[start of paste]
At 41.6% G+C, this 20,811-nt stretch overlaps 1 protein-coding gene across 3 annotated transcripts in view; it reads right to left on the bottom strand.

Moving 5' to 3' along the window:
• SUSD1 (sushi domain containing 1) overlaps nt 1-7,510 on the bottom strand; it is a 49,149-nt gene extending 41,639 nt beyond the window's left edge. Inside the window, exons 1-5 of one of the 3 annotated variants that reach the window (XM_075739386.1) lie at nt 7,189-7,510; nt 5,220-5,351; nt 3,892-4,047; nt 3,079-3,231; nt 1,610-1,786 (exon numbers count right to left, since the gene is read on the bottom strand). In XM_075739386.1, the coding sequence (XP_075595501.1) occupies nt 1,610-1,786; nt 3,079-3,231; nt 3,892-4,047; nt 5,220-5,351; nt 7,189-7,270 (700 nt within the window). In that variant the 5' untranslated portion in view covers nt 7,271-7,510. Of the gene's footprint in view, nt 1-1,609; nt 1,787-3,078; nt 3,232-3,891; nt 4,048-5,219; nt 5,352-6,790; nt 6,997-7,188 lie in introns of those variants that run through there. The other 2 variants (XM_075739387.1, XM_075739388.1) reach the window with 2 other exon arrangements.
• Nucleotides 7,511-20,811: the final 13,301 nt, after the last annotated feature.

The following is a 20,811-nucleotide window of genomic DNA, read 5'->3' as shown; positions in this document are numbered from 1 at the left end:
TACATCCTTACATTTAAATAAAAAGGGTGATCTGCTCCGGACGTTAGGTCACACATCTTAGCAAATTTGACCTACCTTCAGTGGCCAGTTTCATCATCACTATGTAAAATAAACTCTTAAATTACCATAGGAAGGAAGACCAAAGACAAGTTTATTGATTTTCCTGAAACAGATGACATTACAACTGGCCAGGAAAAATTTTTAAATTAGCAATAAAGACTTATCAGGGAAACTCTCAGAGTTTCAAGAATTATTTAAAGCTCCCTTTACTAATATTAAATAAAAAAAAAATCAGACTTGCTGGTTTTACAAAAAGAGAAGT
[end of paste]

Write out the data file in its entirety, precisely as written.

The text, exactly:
At 41.6% G+C, this 20,811-nt stretch overlaps 1 protein-coding gene across 3 annotated transcripts in view; it reads right to left on the bottom strand.

Moving 5' to 3' along the window:
• SUSD1 (sushi domain containing 1) overlaps nt 1-7,510 on the bottom strand; it is a 49,149-nt gene extending 41,639 nt beyond the window's left edge. Inside the window, exons 1-5 of one of the 3 annotated variants that reach the window (XM_075739386.1) lie at nt 7,189-7,510; nt 5,220-5,351; nt 3,892-4,047; nt 3,079-3,231; nt 1,610-1,786 (exon numbers count right to left, since the gene is read on the bottom strand). In XM_075739386.1, the coding sequence (XP_075595501.1) occupies nt 1,610-1,786; nt 3,079-3,231; nt 3,892-4,047; nt 5,220-5,351; nt 7,189-7,270 (700 nt within the window). In that variant the 5' untranslated portion in view covers nt 7,271-7,510. Of the gene's footprint in view, nt 1-1,609; nt 1,787-3,078; nt 3,232-3,891; nt 4,048-5,219; nt 5,352-6,790; nt 6,997-7,188 lie in introns of those variants that run through there. The other 2 variants (XM_075739387.1, XM_075739388.1) reach the window with 2 other exon arrangements.
• Nucleotides 7,511-20,811: the final 13,301 nt, after the last annotated feature.

The following is a 20,811-nucleotide window of genomic DNA, read 5'->3' as shown; positions in this document are numbered from 1 at the left end:
TACATCCTTACATTTAAATAAAAAGGGTGATCTGCTCCGGACGTTAGGTCACACATCTTAGCAAATTTGACCTACCTTCAGTGGCCAGTTTCATCATCACTATGTAAAATAAACTCTTAAATTACCATAGGAAGGAAGACCAAAGACAAGTTTATTGATTTTCCTGAAACAGATGACATTACAACTGGCCAGGAAAAATTTTTAAATTAGCAATAAAGACTTATCAGGGAAACTCTCAGAGTTTCAAGAATTATTTAAAGCTCCCTTTACTAATATTAAATAAAAAAAAAATCAGACTTGCTGGTTTTACAAAAAGAGAAGT